Terry and I spent last weekend in Chicago, a trip that has taken on the essence of tradition for us this time of year. I grew up in a small city of about 75,000 in Missouri and he grew up on a farm in eastern South Dakota so any trip any time to Chicago is exciting for us. We have come to love that city in particular and while we haven’t explored much beyond the downtown (“The Loop”), North Michigan Avenue (“The Miracle Mile”) and the El rides (the elevated train) north to Wrigley Field and south to U.S. Cellular Park, we always find plenty to keep us busy and in awe for a couple of days.
I’ve struggled personally for the last months (and years, but it seems the last months have been especially difficult for the Nation) over those things and actions that divide us as a people. And I admit that I have true fear at times over what’s ahead or what might be. I know I’m not supposed to be afraid…that is a theme repeated over and over again during the Advent and Christmas seasons: “Do not be afraid,” the scriptures say. But it’s difficult to completely master my fears or even turn them over to a Higher Being. When I have been able to do that, it is truly a freeing experience. So I consistently work at overcoming fear.
The hordes of people on the streets of Chicago on this weekend before Christmas truly reminded me of huddled masses. And, yet, there was a feeling of holiday cheer and goodwill – people holding doors for others, saying “thank you” and “excuse me,” smiling, volunteering to hold each others’ cameras so that a whole group or a couple could all be in a picture with a huge decorated tree in the background. There just wasn’t any fear that I could feel – even in handing over my expensive DSLR camera to a complete stranger to take our picture. I was thinking, “Well, if he decides to bolt with that camera, that sucker’s gone ‘cause I’d never catch him.” But I didn’t fear it.
Of note during our many hours and miles on foot were the police men and women, in squad cars and on horseback. There was hardly a block that we walked that a police presence was missing. I have always appreciated police protection, and now, in a time and a place where we can no longer just assume that violence won’t erupt out of nowhere, knowing the police were present and pleasant just reinforced my faith in the calling of that profession.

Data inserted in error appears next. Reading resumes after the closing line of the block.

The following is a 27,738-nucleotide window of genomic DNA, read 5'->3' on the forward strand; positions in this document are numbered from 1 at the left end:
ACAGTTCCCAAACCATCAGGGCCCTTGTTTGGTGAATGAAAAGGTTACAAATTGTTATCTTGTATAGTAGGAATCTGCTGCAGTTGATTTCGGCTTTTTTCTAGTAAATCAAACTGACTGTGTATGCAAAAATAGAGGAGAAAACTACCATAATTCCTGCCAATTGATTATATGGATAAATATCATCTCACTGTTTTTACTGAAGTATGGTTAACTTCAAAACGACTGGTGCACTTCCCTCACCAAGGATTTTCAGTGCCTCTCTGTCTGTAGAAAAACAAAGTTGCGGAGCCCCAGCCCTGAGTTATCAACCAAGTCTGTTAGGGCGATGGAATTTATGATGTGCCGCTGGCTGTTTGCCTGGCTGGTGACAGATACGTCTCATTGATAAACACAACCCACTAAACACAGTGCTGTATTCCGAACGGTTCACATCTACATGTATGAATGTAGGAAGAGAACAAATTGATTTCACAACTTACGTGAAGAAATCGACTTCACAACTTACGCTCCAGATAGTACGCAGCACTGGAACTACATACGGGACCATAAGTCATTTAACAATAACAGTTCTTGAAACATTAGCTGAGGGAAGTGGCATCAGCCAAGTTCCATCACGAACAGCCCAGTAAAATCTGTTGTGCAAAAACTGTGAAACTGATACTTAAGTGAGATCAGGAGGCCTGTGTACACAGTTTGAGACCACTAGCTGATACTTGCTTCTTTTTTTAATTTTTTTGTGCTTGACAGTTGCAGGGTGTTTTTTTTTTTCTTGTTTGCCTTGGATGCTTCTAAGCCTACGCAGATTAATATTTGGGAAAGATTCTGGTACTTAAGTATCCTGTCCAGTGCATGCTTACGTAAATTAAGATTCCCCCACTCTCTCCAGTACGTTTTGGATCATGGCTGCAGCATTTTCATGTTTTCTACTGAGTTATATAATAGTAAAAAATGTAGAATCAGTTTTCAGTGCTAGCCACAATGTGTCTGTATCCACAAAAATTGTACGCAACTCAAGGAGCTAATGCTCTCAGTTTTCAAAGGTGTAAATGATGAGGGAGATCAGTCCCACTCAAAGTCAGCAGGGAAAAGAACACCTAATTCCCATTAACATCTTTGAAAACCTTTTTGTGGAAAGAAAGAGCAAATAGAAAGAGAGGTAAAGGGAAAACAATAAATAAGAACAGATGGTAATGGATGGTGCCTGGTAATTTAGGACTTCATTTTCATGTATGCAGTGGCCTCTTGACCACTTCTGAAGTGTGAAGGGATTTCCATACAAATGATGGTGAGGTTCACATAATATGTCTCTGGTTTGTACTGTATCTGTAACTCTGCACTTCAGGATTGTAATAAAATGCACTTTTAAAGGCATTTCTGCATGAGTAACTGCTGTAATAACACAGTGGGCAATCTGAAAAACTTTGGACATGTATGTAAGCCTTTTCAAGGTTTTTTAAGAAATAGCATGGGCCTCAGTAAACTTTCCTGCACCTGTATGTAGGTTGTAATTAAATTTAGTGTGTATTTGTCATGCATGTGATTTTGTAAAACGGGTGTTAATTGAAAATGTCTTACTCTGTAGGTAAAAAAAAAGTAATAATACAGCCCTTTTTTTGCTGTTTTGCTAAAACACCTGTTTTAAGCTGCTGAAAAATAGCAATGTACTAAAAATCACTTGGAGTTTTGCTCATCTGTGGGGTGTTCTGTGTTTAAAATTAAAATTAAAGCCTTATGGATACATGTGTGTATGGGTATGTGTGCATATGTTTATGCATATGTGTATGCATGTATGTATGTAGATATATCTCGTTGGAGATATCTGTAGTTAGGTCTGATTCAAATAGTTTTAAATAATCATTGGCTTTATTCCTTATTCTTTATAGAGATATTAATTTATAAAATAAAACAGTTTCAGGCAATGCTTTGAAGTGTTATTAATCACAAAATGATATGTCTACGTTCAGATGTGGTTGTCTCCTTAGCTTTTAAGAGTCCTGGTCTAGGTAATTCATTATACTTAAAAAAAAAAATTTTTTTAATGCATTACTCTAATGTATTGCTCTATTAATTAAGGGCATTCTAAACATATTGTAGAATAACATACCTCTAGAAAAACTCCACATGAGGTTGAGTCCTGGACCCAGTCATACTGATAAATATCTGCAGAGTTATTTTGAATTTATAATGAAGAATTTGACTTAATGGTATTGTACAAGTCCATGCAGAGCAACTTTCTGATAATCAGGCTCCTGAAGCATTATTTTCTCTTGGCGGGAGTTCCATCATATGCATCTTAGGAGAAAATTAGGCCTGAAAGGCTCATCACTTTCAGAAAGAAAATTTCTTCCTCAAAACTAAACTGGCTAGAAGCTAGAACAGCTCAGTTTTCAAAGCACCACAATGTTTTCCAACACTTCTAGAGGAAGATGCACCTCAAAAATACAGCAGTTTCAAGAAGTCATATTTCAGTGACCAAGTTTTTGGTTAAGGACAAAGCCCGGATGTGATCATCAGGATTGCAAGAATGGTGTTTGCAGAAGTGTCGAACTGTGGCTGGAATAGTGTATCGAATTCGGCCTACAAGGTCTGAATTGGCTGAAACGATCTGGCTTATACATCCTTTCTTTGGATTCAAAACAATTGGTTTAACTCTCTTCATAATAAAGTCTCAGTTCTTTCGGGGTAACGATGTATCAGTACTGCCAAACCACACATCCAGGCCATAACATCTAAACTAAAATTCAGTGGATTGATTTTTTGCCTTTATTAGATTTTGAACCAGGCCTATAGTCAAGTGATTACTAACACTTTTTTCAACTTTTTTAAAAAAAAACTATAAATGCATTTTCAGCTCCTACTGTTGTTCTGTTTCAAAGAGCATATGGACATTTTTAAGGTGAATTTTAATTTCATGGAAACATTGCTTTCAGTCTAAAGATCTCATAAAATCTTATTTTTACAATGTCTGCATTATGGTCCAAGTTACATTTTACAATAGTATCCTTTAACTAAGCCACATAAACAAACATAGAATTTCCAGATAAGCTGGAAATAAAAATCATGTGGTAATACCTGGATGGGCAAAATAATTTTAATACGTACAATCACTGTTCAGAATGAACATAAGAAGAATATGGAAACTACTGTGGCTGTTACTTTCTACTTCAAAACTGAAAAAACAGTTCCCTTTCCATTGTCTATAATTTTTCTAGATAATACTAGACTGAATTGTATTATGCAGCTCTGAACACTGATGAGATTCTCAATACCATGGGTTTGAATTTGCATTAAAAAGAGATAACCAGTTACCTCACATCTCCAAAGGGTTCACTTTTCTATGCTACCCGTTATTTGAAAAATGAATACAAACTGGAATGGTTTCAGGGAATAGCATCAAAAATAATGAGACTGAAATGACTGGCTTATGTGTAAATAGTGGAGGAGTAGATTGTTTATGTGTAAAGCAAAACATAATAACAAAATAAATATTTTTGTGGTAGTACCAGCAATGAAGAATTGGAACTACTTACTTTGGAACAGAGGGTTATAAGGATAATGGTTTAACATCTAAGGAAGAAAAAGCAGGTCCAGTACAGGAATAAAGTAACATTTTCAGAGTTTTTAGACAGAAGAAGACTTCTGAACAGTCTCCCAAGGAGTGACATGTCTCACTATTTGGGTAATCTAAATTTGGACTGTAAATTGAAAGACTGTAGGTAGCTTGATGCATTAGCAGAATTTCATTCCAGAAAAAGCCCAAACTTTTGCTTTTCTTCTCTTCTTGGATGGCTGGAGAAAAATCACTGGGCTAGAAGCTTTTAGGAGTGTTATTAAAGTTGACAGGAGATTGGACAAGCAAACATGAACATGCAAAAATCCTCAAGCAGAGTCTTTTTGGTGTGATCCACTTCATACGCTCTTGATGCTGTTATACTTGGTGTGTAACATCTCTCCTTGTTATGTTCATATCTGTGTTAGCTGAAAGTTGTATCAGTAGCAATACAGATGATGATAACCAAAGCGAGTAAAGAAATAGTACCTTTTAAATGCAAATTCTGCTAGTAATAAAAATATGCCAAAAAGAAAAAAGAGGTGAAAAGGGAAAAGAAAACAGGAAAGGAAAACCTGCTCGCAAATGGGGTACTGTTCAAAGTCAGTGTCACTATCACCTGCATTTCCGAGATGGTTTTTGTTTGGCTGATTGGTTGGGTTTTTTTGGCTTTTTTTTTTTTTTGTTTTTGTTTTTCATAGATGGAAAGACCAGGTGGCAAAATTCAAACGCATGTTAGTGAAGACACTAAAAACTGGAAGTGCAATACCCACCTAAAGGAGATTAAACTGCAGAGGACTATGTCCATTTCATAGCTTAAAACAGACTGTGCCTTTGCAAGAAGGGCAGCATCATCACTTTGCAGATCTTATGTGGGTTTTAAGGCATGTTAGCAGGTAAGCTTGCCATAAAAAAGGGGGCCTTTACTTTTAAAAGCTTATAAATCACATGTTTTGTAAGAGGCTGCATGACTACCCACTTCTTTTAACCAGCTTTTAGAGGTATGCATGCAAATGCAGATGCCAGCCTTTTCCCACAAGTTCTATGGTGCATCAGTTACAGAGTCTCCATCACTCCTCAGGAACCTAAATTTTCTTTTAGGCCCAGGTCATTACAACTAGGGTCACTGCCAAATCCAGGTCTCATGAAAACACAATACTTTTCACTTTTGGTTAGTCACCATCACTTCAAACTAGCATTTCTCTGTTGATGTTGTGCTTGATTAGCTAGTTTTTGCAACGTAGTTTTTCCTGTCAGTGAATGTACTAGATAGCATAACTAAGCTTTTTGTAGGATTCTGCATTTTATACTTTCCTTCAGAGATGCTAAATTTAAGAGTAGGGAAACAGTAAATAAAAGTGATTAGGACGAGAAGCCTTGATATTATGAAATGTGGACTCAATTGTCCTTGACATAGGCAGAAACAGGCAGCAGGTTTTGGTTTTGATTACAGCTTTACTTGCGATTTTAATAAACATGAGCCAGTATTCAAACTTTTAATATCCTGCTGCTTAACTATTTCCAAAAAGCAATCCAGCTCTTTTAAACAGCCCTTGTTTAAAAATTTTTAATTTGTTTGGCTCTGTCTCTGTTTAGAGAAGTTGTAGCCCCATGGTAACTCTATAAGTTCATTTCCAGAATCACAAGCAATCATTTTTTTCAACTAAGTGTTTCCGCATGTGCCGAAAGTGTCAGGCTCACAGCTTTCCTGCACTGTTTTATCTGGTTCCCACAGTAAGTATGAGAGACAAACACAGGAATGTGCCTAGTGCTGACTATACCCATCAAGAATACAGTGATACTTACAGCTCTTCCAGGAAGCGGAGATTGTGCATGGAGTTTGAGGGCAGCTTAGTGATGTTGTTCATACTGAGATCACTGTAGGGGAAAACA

But the surprise I got was a sermon I heard in Chicago in an old, historic church on the far south side of The Loop. I didn’t want to go to church, frankly, but Terry was gently insisting (as he does every week with me) so I just gave in as it was just a slight diversion from holiday merriment. The illustration that day was about two kittens that had crawled out from under the pastor’s front porch, cold and hungry. Being the Man of God he was, he couldn’t turn them away so inside they came and he fed them with droppers of milk and called the Humane Society to let them know he would be bringing them in first thing in the morning.
Well, you can guess that the outcome was different. Those kittens knew they had a good thing and they weren’t shy about letting their benefactor know how grateful they were for his protection. They crawled on and kneaded his chest as he leaned back in the recliner, and purred their appreciation. By morning, the good pastor had a change of mind, called the animal shelter and let them know he would be keeping the kittens.
All that happened back in October. The three friends have only grown closer.
But the line that drove the story home was this, “One of my congregants said to me, ‘Now that you know what love is, your sermons will probably get better.’”
Hearing this as a complete stranger, my initial reaction was a genuine concern for the pastor’s obvious solitude. But it didn’t take long before I felt a sense of indignation on his behalf – who had the right to judge whether he had love in his life or not? And, finally, I concluded that his sermons were probably just fine (this one certainly was), but that being part of a live-in or extended family (whatever that designation has come to mean today) does not mean he knows nothing of love.
Love is demonstrated by pastors and police officers every single day of the year. It can be felt in greetings to strangers and the offering of simple courtesies like holding a door or expressing thanks. Love is found and known in people whether they are single, couples, or a conglomeration of family and friends. And love is found as well in kittens and puppies.
I think the pastor’s point was that love shows up sometimes when we least expect it. But at this time of year we make special note of a love that came down at Christmas, in an unexpected place and time. Love comes to us in vulnerable forms like babies and hungry kittens. Love comes to us when we are vulnerable, when we admit to the fears we have, when we take no umbrage at the admonishment to “Fear not!”
The irony is that love overcomes fear. But we have to allow ourselves to be open enough to recognize love even when it crawls out from unexpected places like under the front porch. In love we find our fears are lifted and we are truly free.Share here: